SANTA FE, N.M. (AP) – The New Mexico Attorney General says that law enforcement agencies must enforce a new law that extends background checks to almost all private arms sales and that they may be held liable for damage claims if they do not.
Attorney General Hector Balderas issued the warning in a letter sent to police chiefs and sheriffs on Thursday, the Albuquerque Journal reported. The law comes into effect on July 1.
Numerous county sheriffs opposed the legislation when it was considered by the democratically-led legislature, but it was approved by legislators and then signed by Democratic government leader Michelle Lujan Grisham on March 8.
Critics argued that the extensive background checks and other arms control measures would be difficult to enforce and do little to tackle rifle violence, and at least 26 provincial committees approved so-called Second Amendment sanctuary ordinances in opposition.
Several sheriffs in Nevada and Colorado have also received support in their provinces for similar resolutions in protest against legislation in their states.
Proponents said the law of New Mexico will make it harder for criminals or others who have forbidden to have a gun to get a gun.
Balderas, a democrat, told law enforcement authorities that they have a legal obligation to enforce the broadened background control requirements, whether or not they agree with the legislation.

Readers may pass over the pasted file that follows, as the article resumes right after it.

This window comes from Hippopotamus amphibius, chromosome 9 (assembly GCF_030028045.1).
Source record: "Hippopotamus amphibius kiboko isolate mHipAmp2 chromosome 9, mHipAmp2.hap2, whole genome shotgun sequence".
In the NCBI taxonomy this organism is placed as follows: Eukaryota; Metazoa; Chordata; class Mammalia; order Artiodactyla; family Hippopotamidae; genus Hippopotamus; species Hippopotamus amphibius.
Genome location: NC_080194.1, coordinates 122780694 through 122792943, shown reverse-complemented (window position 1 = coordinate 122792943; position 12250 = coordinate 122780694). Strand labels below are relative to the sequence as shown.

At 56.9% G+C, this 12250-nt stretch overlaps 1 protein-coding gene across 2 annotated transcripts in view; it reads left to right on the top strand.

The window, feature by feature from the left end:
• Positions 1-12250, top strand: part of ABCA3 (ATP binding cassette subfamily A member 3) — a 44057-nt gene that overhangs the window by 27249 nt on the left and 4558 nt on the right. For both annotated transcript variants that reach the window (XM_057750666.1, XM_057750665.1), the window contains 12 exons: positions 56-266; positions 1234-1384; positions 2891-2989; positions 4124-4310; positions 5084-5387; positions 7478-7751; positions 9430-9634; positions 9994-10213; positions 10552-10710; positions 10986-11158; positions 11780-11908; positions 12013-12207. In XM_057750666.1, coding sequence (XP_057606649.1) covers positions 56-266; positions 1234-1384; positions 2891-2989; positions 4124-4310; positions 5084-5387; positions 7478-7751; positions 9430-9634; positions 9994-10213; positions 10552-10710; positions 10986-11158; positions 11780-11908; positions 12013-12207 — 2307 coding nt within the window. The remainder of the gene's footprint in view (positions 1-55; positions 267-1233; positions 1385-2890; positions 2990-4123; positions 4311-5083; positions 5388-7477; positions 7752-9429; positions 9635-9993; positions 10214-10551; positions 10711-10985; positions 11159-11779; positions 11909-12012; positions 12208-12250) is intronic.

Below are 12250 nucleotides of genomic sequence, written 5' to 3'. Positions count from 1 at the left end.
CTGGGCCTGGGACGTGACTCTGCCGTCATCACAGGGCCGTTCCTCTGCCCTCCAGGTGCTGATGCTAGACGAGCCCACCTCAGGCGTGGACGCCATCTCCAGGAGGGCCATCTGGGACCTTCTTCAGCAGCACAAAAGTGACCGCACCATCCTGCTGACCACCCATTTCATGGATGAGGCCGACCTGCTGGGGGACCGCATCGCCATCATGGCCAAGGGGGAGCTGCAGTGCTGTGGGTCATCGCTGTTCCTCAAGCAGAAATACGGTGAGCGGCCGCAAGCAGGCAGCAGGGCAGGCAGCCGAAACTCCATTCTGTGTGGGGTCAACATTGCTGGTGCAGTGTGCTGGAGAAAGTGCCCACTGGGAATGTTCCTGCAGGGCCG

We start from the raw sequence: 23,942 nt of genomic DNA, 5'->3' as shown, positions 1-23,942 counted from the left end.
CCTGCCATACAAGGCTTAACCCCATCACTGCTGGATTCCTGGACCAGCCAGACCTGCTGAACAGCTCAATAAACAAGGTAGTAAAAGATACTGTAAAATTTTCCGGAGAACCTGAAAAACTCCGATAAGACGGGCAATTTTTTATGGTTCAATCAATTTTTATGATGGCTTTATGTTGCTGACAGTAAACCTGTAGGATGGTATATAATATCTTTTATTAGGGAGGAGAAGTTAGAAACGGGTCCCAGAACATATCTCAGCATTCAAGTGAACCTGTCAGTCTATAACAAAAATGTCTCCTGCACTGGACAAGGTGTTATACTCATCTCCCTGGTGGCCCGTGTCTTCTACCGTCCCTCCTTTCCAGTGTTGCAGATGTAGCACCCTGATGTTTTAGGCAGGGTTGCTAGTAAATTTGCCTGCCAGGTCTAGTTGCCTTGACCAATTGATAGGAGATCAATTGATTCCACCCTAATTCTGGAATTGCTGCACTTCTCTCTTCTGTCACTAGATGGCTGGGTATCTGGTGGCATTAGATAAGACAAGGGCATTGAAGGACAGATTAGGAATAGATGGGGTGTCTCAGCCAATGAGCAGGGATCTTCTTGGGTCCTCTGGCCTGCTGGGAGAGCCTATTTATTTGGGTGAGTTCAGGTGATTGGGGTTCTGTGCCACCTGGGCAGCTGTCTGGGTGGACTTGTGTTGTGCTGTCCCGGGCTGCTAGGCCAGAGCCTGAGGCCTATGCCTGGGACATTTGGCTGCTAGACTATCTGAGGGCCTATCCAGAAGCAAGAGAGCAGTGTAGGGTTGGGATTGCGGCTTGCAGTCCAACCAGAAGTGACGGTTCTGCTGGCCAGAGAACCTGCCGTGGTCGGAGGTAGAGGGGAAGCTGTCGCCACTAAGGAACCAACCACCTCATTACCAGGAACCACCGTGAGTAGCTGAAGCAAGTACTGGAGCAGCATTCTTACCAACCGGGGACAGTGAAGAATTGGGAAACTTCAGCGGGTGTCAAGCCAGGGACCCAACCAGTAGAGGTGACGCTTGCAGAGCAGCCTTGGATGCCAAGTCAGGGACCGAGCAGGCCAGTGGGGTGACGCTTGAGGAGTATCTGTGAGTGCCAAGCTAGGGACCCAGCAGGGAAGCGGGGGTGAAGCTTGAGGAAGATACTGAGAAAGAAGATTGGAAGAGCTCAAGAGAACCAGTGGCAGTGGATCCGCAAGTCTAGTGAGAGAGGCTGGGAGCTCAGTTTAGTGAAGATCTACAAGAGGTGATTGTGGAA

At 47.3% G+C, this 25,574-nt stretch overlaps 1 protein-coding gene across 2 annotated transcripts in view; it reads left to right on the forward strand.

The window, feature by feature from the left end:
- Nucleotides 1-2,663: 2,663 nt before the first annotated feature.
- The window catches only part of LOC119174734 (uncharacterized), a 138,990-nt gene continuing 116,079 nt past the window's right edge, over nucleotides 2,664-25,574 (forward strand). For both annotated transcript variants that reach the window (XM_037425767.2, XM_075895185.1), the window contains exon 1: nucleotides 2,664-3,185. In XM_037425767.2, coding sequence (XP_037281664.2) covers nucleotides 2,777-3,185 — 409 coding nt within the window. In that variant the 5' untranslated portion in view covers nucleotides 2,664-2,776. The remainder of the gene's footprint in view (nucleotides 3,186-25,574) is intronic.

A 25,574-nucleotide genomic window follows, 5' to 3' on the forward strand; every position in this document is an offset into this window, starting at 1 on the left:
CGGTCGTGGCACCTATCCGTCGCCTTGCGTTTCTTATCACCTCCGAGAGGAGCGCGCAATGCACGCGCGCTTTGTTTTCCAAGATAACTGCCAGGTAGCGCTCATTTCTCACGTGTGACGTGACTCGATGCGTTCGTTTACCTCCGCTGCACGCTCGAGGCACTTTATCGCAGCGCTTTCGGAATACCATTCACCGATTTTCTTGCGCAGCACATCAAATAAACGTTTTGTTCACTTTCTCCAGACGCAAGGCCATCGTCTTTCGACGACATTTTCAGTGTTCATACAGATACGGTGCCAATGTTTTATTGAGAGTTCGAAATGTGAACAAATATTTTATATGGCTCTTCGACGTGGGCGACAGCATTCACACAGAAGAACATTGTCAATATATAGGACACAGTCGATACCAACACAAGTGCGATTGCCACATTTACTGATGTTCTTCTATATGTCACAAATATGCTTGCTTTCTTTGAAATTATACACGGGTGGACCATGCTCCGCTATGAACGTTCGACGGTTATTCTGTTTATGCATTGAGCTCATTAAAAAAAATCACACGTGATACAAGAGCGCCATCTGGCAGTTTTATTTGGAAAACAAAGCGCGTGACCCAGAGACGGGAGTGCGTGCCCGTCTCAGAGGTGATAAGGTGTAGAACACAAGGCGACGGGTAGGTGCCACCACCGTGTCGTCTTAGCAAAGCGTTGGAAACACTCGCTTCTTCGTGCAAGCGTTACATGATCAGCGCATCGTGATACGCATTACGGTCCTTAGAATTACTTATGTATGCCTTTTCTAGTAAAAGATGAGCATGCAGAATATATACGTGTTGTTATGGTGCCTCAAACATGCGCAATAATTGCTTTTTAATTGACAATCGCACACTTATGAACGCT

"As law enforcement officials," Balderas said, "we do not have the freedom to choose and choose which state laws we enforce."
The president of the New Mexico Sheriffs & Association said Balderas' letter was premature because the law did not come into force and because law enforcement officials have some freedom in enforcing laws.
"We are chosen by the people in our communities," said Sheribard of Cibola sheriff, about his fellow sheriffs, "and that is what we are looking at – what do people in our communities want?"
The law requires a background check for almost every weapon sale, including between two people. There are exceptions for the sale between two close family members and between law enforcement officers.
Balderas & b. 39 letter said that a police chief or sheriff who refuses to enforce the law can be held liable if a firearm sale results in a forbidden person acquiring a firearm and causing damage.
"In short," said Balderas, "the taxpayers of your city or region take the financial risk of your decision to impose your personal opinion on the law."
The attorney general said he knows that sheriffs and police chiefs have the freedom to lead their agencies, but he said that personal political views "don't release us from our duty to enforce laws that have been validly established."
The three most populated areas of New Mexico – Bernalillo, Doña Ana and Santa Fe – did not fight against the law and Lujan Grisham last month accused the sheriffs who were against the new law because they were part of a "national disinformation campaign" powered by the National Rifle Association.
State House Republicans try to get the case to the voters through a rarely used voter referendum process.